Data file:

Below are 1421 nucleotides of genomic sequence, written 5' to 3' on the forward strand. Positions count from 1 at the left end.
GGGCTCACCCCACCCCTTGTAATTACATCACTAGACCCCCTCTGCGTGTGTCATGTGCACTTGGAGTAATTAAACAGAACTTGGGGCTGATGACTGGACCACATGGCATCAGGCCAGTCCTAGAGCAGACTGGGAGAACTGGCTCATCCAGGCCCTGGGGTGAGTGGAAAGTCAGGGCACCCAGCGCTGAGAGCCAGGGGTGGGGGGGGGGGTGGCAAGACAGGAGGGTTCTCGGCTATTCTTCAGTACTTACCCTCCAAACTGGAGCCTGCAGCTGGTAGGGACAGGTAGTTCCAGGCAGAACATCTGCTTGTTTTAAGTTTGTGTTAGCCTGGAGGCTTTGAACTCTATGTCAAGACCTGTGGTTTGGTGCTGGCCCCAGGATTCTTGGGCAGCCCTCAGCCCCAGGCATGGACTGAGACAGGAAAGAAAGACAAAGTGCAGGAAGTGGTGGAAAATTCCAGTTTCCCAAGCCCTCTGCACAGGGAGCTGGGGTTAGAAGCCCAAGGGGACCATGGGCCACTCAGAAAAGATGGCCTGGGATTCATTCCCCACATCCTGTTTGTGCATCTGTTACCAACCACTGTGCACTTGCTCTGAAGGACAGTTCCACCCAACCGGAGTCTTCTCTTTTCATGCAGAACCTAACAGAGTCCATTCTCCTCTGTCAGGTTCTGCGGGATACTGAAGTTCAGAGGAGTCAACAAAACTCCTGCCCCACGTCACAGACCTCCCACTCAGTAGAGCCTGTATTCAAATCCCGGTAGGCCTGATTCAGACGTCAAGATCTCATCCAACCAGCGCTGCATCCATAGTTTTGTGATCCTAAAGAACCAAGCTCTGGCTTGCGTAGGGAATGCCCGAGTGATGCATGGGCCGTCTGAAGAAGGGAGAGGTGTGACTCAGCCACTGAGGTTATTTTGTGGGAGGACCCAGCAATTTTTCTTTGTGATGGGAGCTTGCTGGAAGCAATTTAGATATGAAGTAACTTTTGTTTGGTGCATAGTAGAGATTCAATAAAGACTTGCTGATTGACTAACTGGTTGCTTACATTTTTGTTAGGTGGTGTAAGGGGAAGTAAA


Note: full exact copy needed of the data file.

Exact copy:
Below are 1421 nucleotides of genomic sequence, written 5' to 3' on the forward strand. Positions count from 1 at the left end.
GGGCTCACCCCACCCCTTGTAATTACATCACTAGACCCCCTCTGCGTGTGTCATGTGCACTTGGAGTAATTAAACAGAACTTGGGGCTGATGACTGGACCACATGGCATCAGGCCAGTCCTAGAGCAGACTGGGAGAACTGGCTCATCCAGGCCCTGGGGTGAGTGGAAAGTCAGGGCACCCAGCGCTGAGAGCCAGGGGTGGGGGGGGGGGTGGCAAGACAGGAGGGTTCTCGGCTATTCTTCAGTACTTACCCTCCAAACTGGAGCCTGCAGCTGGTAGGGACAGGTAGTTCCAGGCAGAACATCTGCTTGTTTTAAGTTTGTGTTAGCCTGGAGGCTTTGAACTCTATGTCAAGACCTGTGGTTTGGTGCTGGCCCCAGGATTCTTGGGCAGCCCTCAGCCCCAGGCATGGACTGAGACAGGAAAGAAAGACAAAGTGCAGGAAGTGGTGGAAAATTCCAGTTTCCCAAGCCCTCTGCACAGGGAGCTGGGGTTAGAAGCCCAAGGGGACCATGGGCCACTCAGAAAAGATGGCCTGGGATTCATTCCCCACATCCTGTTTGTGCATCTGTTACCAACCACTGTGCACTTGCTCTGAAGGACAGTTCCACCCAACCGGAGTCTTCTCTTTTCATGCAGAACCTAACAGAGTCCATTCTCCTCTGTCAGGTTCTGCGGGATACTGAAGTTCAGAGGAGTCAACAAAACTCCTGCCCCACGTCACAGACCTCCCACTCAGTAGAGCCTGTATTCAAATCCCGGTAGGCCTGATTCAGACGTCAAGATCTCATCCAACCAGCGCTGCATCCATAGTTTTGTGATCCTAAAGAACCAAGCTCTGGCTTGCGTAGGGAATGCCCGAGTGATGCATGGGCCGTCTGAAGAAGGGAGAGGTGTGACTCAGCCACTGAGGTTATTTTGTGGGAGGACCCAGCAATTTTTCTTTGTGATGGGAGCTTGCTGGAAGCAATTTAGATATGAAGTAACTTTTGTTTGGTGCATAGTAGAGATTCAATAAAGACTTGCTGATTGACTAACTGGTTGCTTACATTTTTGTTAGGTGGTGTAAGGGGAAGTAAA